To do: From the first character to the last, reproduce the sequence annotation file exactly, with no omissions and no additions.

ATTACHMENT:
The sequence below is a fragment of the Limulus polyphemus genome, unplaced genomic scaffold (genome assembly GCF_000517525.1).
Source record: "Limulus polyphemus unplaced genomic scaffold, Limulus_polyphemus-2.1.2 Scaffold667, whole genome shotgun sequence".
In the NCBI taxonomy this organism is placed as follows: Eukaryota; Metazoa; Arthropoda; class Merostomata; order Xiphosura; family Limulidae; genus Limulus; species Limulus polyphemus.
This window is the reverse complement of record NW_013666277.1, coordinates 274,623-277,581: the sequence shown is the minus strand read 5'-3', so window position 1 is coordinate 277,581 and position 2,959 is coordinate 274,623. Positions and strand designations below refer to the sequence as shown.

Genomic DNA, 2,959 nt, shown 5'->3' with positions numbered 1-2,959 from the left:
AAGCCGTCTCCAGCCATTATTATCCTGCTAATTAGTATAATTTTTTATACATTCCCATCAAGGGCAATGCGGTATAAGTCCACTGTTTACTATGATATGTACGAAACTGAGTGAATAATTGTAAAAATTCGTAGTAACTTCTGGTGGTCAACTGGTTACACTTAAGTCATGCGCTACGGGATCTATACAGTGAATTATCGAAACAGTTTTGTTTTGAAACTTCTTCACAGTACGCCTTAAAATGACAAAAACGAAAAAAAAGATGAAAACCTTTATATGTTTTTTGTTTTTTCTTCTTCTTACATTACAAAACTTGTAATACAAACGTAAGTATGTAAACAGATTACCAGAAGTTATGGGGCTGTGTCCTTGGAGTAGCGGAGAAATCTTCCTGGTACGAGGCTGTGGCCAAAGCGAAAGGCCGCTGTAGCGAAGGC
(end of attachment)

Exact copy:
The sequence below is a fragment of the Limulus polyphemus genome, unplaced genomic scaffold (genome assembly GCF_000517525.1).
Source record: "Limulus polyphemus unplaced genomic scaffold, Limulus_polyphemus-2.1.2 Scaffold667, whole genome shotgun sequence".
In the NCBI taxonomy this organism is placed as follows: Eukaryota; Metazoa; Arthropoda; class Merostomata; order Xiphosura; family Limulidae; genus Limulus; species Limulus polyphemus.
This window is the reverse complement of record NW_013666277.1, coordinates 274,623-277,581: the sequence shown is the minus strand read 5'-3', so window position 1 is coordinate 277,581 and position 2,959 is coordinate 274,623. Positions and strand designations below refer to the sequence as shown.

Genomic DNA, 2,959 nt, shown 5'->3' with positions numbered 1-2,959 from the left:
AAGCCGTCTCCAGCCATTATTATCCTGCTAATTAGTATAATTTTTTATACATTCCCATCAAGGGCAATGCGGTATAAGTCCACTGTTTACTATGATATGTACGAAACTGAGTGAATAATTGTAAAAATTCGTAGTAACTTCTGGTGGTCAACTGGTTACACTTAAGTCATGCGCTACGGGATCTATACAGTGAATTATCGAAACAGTTTTGTTTTGAAACTTCTTCACAGTACGCCTTAAAATGACAAAAACGAAAAAAAAGATGAAAACCTTTATATGTTTTTTGTTTTTTCTTCTTCTTACATTACAAAACTTGTAATACAAACGTAAGTATGTAAACAGATTACCAGAAGTTATGGGGCTGTGTCCTTGGAGTAGCGGAGAAATCTTCCTGGTACGAGGCTGTGGCCAAAGCGAAAGGCCGCTGTAGCGAAGGC